This review was originally penned for the Forbidden Planet blog


Discordia: Six Nights in Crisis Athens

Laurie Penny and Molly Crabapple

Vintage Digital

This digital only book from Vintage is billed as “the first feminist-art-gonzo-journalism ebook ever published, and the best you’ll ever read”. Well I can’t say I’ve double-checked the claim to be first, but it is certainly a fascinating read – and one that is likely to make the reader progressively angry. This may be a little outside our normal sphere of reading coverage, but a chum at Vintage was kind enough to zap over a copy because they knew we’d covered some of Molly Crabapple’s work, and I’m very glad they did as the combination of well known journalist Laurie Penny’s text and Molly’s quite excellent illustration work combine to create an engrossing insight into current events in Greece.

Anyone who has followed either Laurie or Molly’s work will know that both have been actively involved in the raft of protests which most Western countries have seen in recent years, most notably the Occupy movement, and both have documented a number of events in those protests in their own style. Discordia grew out of those experiences and with Greece suffering even more than many other economies and contemplating yet more severe austerity measures to add to the miseries already being endured they decided that this was where they should head to try and dig behind the frankly rather uninformative (at best) or downright misleading (at worst) reports we’ve seen on the situation in our own media through the revolutionary approach of talking to some of the people involved and listening to their first hand accounts. Yes, I know, that’s one of the basic 101 rules for investigative journalism, but it seems far to often to me to be a rule that too many hacks and their editors ignore in favour of a simple write-up that questions little and offers nothing of substance. Hurrah then for those like Laurie and Molly who still follow that time-honoured, venerable yet still indispensable rule.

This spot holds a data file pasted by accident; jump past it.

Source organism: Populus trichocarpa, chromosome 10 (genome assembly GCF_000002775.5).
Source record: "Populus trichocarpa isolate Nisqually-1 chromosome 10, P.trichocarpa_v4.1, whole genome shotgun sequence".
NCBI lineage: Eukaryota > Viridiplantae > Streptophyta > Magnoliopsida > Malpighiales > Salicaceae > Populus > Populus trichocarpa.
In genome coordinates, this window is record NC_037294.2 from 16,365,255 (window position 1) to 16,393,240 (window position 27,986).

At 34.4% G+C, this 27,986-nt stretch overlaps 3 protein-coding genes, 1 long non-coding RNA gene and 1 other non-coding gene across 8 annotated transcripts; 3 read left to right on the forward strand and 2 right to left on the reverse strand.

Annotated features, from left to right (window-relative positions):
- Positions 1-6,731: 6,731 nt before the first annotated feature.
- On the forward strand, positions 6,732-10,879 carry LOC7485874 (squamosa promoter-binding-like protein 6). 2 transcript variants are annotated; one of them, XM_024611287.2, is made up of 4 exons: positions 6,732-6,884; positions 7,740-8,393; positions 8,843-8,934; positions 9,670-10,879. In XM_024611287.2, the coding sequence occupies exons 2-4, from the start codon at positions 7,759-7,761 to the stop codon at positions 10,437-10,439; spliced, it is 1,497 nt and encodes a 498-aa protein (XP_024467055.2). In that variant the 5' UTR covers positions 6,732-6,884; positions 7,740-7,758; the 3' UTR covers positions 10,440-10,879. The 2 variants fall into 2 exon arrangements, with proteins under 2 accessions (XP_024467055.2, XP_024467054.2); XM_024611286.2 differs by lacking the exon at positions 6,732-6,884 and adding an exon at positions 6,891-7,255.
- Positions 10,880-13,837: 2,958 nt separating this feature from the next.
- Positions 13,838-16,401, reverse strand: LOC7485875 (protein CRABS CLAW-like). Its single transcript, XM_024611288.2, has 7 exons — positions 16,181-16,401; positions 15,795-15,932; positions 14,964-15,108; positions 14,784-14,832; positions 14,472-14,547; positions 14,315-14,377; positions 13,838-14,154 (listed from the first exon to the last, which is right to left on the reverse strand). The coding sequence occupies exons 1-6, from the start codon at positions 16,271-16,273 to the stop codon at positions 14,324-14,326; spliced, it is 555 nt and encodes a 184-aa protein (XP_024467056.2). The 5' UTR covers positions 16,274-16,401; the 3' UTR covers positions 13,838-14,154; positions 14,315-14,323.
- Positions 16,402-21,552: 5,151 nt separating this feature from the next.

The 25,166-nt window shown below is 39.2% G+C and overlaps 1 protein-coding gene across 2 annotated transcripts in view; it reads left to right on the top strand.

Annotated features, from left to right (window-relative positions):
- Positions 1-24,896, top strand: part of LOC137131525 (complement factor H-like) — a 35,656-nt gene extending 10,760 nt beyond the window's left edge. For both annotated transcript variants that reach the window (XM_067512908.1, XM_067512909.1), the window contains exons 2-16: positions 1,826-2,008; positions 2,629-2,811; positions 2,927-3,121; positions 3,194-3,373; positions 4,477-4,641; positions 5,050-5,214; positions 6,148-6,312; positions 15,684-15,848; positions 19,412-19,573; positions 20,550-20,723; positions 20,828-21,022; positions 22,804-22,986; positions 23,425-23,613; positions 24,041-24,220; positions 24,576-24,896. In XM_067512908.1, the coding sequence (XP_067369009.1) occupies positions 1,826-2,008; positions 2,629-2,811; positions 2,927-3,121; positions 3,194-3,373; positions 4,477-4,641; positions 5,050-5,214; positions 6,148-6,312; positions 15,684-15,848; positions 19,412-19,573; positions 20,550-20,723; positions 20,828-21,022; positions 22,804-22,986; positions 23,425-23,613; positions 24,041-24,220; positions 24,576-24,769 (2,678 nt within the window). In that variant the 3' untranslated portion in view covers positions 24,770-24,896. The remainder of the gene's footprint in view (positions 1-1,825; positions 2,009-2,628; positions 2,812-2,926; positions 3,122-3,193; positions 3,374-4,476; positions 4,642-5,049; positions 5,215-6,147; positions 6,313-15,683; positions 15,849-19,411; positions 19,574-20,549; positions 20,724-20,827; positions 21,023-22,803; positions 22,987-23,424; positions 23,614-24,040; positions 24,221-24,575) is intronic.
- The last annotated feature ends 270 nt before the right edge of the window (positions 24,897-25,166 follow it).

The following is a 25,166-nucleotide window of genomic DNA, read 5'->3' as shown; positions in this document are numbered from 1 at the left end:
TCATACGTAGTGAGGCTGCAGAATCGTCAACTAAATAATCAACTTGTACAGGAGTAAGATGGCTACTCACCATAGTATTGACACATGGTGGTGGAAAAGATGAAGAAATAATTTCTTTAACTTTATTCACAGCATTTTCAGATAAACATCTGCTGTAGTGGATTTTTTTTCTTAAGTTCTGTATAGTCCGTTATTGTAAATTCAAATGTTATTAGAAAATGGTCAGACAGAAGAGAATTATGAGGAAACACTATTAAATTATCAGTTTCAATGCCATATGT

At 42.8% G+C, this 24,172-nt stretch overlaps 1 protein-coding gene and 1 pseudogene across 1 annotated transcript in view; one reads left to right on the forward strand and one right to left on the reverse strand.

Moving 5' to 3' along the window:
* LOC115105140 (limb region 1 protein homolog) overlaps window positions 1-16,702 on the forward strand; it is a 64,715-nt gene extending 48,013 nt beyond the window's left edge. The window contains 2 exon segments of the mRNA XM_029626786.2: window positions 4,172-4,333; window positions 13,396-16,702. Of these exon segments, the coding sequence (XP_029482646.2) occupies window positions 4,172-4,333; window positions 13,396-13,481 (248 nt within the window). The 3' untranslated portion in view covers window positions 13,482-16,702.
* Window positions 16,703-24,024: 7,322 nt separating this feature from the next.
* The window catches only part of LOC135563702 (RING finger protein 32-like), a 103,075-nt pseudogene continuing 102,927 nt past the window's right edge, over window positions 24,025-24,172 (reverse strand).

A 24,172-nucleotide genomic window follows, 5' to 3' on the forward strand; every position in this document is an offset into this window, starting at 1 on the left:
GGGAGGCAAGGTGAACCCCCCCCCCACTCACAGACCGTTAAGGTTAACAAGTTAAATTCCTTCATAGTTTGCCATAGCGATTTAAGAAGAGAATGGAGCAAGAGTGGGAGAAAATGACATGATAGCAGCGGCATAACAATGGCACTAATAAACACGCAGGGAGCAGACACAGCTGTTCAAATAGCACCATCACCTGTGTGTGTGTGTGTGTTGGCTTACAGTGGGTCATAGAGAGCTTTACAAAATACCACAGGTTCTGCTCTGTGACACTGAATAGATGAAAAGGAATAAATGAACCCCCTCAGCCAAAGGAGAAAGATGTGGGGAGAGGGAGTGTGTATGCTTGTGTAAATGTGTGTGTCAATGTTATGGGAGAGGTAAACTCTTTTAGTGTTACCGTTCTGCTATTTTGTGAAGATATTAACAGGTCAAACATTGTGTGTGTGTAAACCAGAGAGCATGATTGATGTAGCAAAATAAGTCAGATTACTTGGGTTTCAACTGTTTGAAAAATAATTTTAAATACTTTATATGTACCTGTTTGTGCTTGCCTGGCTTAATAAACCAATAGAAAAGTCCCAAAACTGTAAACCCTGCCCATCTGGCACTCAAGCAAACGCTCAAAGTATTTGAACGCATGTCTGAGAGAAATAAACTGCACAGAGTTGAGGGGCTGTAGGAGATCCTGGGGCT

“In Athens, the writing is so thick on the walls that it blots out the street signs. As you lug your suitcase downtown from Syntagma Square, graffiti covers every hoarding, every pillar, every shopfront. Angry words in red and black and Greek and Spanish and English plaster the streets, ghostly faces in hoods and skulls and stick figures contort over the brickwork and spill onto the pavement.

The words ooze over the street furniture and lamp posts. They crawl up the monuments and statues that attempt to remind travellers that this is still a classical city. ‘Fuck heroes – fight now’ is sprayed in spiky black letters over the base of a statue of Theodoros Kolokotronis, a general in the war of independence against the Ottoman Empire.

One of the designs that crops up again and again is a stencil of a girl with a suitcase. She is in her early twenties, and she’s a real person, which is to say that for a cartoon woman her waist and hips are of a biologically plausible ratio, and she wears plain old jeans and a T-shirt, her hair scraped back. Sometimes she is dragging her bags behind her and sometimes she leans against them and into the distance, always leaving or just about to leave.